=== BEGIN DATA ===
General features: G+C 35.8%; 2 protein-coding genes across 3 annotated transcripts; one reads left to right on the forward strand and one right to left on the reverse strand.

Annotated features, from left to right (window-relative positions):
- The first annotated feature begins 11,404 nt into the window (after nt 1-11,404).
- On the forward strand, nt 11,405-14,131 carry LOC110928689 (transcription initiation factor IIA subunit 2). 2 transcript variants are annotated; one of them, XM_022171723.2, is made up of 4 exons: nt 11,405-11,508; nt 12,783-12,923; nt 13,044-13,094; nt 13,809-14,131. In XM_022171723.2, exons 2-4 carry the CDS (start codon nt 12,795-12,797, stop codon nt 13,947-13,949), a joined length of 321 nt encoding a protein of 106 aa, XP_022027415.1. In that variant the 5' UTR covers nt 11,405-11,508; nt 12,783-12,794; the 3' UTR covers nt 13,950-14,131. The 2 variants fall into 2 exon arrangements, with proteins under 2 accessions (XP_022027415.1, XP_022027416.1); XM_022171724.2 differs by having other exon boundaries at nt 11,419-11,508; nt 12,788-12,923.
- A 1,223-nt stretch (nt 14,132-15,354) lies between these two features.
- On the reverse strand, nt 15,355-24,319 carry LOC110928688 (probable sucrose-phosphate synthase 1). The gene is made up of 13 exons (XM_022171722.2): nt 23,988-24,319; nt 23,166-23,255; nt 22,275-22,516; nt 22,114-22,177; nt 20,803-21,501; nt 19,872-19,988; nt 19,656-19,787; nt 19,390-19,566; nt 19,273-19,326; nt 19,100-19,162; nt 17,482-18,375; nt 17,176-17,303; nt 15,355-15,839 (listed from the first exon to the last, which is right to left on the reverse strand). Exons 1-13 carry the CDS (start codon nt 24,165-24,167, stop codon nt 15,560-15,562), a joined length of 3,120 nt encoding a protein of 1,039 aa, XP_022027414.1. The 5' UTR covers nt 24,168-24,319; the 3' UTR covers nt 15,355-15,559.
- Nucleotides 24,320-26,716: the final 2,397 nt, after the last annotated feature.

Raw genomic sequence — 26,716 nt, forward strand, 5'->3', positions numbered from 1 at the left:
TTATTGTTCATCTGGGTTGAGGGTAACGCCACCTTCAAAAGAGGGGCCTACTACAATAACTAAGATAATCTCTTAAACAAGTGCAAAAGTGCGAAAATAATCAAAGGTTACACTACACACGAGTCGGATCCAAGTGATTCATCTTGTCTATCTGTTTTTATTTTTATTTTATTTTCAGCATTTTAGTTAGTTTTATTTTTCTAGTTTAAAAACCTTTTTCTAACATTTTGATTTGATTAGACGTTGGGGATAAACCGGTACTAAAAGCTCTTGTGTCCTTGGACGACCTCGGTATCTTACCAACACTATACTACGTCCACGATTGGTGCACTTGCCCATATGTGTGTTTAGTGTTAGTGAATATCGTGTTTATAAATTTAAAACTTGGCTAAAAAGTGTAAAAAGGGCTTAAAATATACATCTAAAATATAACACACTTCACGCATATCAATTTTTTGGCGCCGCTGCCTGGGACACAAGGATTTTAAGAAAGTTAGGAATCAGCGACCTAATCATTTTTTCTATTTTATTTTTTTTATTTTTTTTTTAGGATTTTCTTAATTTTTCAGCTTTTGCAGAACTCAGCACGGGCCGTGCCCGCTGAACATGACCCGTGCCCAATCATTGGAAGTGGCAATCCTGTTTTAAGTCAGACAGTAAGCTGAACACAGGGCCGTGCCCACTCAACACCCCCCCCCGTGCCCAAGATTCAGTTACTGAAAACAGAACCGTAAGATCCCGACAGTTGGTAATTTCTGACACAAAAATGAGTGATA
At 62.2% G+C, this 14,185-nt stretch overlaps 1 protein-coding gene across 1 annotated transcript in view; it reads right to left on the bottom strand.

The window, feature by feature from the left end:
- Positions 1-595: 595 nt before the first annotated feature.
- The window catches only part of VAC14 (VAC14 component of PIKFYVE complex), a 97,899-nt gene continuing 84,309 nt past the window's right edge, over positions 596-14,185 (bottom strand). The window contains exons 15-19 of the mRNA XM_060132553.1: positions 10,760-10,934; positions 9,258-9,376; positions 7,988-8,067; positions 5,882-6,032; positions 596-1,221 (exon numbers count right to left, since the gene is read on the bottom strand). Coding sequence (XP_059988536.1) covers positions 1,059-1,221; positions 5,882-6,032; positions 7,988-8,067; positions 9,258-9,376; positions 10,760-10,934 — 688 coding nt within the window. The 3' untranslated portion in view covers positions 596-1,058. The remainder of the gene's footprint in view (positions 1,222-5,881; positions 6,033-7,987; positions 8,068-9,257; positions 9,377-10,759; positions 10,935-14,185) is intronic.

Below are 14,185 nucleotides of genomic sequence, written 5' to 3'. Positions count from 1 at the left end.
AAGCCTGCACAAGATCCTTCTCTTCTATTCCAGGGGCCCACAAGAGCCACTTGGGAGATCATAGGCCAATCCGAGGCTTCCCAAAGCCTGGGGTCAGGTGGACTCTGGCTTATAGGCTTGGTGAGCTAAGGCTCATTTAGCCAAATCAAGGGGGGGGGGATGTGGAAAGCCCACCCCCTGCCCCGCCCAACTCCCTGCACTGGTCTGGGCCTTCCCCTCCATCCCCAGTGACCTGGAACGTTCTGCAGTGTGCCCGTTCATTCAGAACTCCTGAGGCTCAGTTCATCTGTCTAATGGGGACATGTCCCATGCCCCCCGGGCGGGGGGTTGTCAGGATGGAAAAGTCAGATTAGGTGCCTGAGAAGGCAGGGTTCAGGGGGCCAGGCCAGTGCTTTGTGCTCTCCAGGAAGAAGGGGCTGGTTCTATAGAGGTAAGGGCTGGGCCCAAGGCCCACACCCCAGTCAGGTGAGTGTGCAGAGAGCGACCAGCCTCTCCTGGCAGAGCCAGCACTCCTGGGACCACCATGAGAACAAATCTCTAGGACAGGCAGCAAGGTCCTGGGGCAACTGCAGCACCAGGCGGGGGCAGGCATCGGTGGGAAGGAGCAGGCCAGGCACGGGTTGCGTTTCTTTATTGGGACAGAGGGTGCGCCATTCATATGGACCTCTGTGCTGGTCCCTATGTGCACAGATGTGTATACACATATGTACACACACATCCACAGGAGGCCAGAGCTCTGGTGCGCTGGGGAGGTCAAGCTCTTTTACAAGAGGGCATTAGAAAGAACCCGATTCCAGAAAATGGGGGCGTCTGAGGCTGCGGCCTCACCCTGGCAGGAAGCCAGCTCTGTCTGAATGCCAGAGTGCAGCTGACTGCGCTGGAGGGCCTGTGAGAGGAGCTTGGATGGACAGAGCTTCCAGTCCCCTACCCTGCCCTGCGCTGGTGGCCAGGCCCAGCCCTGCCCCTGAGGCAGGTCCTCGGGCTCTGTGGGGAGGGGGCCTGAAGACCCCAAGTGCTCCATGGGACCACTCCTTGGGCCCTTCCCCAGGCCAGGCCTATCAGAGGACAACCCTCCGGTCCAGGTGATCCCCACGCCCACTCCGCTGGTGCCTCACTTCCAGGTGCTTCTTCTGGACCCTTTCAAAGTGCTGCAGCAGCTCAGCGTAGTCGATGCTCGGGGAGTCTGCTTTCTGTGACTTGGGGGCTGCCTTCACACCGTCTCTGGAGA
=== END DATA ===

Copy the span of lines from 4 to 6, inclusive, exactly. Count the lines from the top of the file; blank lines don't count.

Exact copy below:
- On the forward strand, nt 11,405-14,131 carry LOC110928689 (transcription initiation factor IIA subunit 2). 2 transcript variants are annotated; one of them, XM_022171723.2, is made up of 4 exons: nt 11,405-11,508; nt 12,783-12,923; nt 13,044-13,094; nt 13,809-14,131. In XM_022171723.2, exons 2-4 carry the CDS (start codon nt 12,795-12,797, stop codon nt 13,947-13,949), a joined length of 321 nt encoding a protein of 106 aa, XP_022027415.1. In that variant the 5' UTR covers nt 11,405-11,508; nt 12,783-12,794; the 3' UTR covers nt 13,950-14,131. The 2 variants fall into 2 exon arrangements, with proteins under 2 accessions (XP_022027415.1, XP_022027416.1); XM_022171724.2 differs by having other exon boundaries at nt 11,419-11,508; nt 12,788-12,923.
- A 1,223-nt stretch (nt 14,132-15,354) lies between these two features.
- On the reverse strand, nt 15,355-24,319 carry LOC110928688 (probable sucrose-phosphate synthase 1). The gene is made up of 13 exons (XM_022171722.2): nt 23,988-24,319; nt 23,166-23,255; nt 22,275-22,516; nt 22,114-22,177; nt 20,803-21,501; nt 19,872-19,988; nt 19,656-19,787; nt 19,390-19,566; nt 19,273-19,326; nt 19,100-19,162; nt 17,482-18,375; nt 17,176-17,303; nt 15,355-15,839 (listed from the first exon to the last, which is right to left on the reverse strand). Exons 1-13 carry the CDS (start codon nt 24,165-24,167, stop codon nt 15,560-15,562), a joined length of 3,120 nt encoding a protein of 1,039 aa, XP_022027414.1. The 5' UTR covers nt 24,168-24,319; the 3' UTR covers nt 15,355-15,559.